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Film Picks

[whitespace] Picks by Richard von Busack

The Trial (1962)
Plays June 30-July 1 at the Roxie Theater

Orson Welles' outstanding adaptation of Kafka's novel is worthy of its source except in one petty detail (Welles slightly changed the ending to give the story a little more hope--a weird conceit). But Welles' casting of Anthony Perkins as K. was a brilliant move, so brilliant, in fact, that you have to go back to Josef von Sternberg's choice of Peter Lorre to play Raskolnikov in Crime and Punishment (1935) to equal it. Perkins and Lorre, both typecast in horror films, were very funny actors when you gave them the chance. Both promptly found the humor in Dostoevsky and Kafka, though Welles claimed that it was Perkins' "aggressiveness" that led him to cast the former Norman Bates. (Part of what dooms K. is that he's a man on the fast track.) The director/actor dubbed in voices and played the Advocate horizontally, in a sickbed. The cast includes Jeanne Moreau, Romy Schneider, Akim Tamiroff and Michael Lonsdale. New 35mm print.

The 23rd Annual Gay and Lesbian Film Festival
Continues thru June 27 at the Castro, Roxie and Victoria theaters

Pink Narcissus (1971; screens June 26 at the Victoria), about a perfect gay man's terror of aging, is told in symbolist, lurid tones (the title refers to Michael Powell's similarly fervent Black Narcissus). The film was released anonymously but since has been claimed by James Bidgood, a "physique photographer" of the early '60s. Set Me Free (plays June 24-25 at the Castro) tells the story of a budding lesbian growing up in Quebec during the early '60s and how her crush on Anna Karina in Godard's Vivre Sa Vie stirs her to action. Sex Flesh in Blood (June 26 at the Roxie) is a video for Asian leather lesbian vampire punk rockers, and the men, women and in-betweens who admire them. For full schedule information, go online at www.frameline.org/festival or call 415.703.8663.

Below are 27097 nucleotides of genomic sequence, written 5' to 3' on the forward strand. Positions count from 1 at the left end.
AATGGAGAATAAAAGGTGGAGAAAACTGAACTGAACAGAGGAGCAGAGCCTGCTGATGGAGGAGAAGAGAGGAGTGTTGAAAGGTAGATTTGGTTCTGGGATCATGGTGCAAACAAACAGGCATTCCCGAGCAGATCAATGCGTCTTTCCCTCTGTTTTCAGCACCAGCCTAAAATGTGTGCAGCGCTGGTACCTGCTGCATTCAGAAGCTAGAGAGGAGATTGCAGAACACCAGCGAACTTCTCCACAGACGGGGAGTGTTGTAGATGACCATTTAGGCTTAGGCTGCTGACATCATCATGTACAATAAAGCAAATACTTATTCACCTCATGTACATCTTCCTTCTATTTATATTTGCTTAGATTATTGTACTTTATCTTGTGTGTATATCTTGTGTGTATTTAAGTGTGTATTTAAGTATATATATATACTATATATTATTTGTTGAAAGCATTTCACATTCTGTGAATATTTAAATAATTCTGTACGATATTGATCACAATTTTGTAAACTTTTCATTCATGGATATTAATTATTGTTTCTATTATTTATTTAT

Twice Upon a Yesterday
Plays at selected theaters

Douglas Henshall plays a guttery English actor named Bukowski--as if! Actually, he isn't just supposed to be a marauder like the L.A. poet; he's also supposed to be "the new Brando." As the story begins, it's been seven months since Bukowski cheated his way out of his relationship with Sylvia (Lena Headey). At the end of a long drinking binge, Bukowski encounters two quixotic pixie garbage men who magically turn back the hands of time so that he can keep Sylvia. But Fate, once cheated, interferes and sets matters as they were. This frankly dippy film was directed by first-timer Maria Ripoll; the script is by the songwriter and novelist Rafa Russo, who is apparently Argentina's answer to Paul Auster. The fetching Penelope Cruz ornaments an otherwise charmless cast.

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From the June 21, 1999 issue of the Metropolitan.

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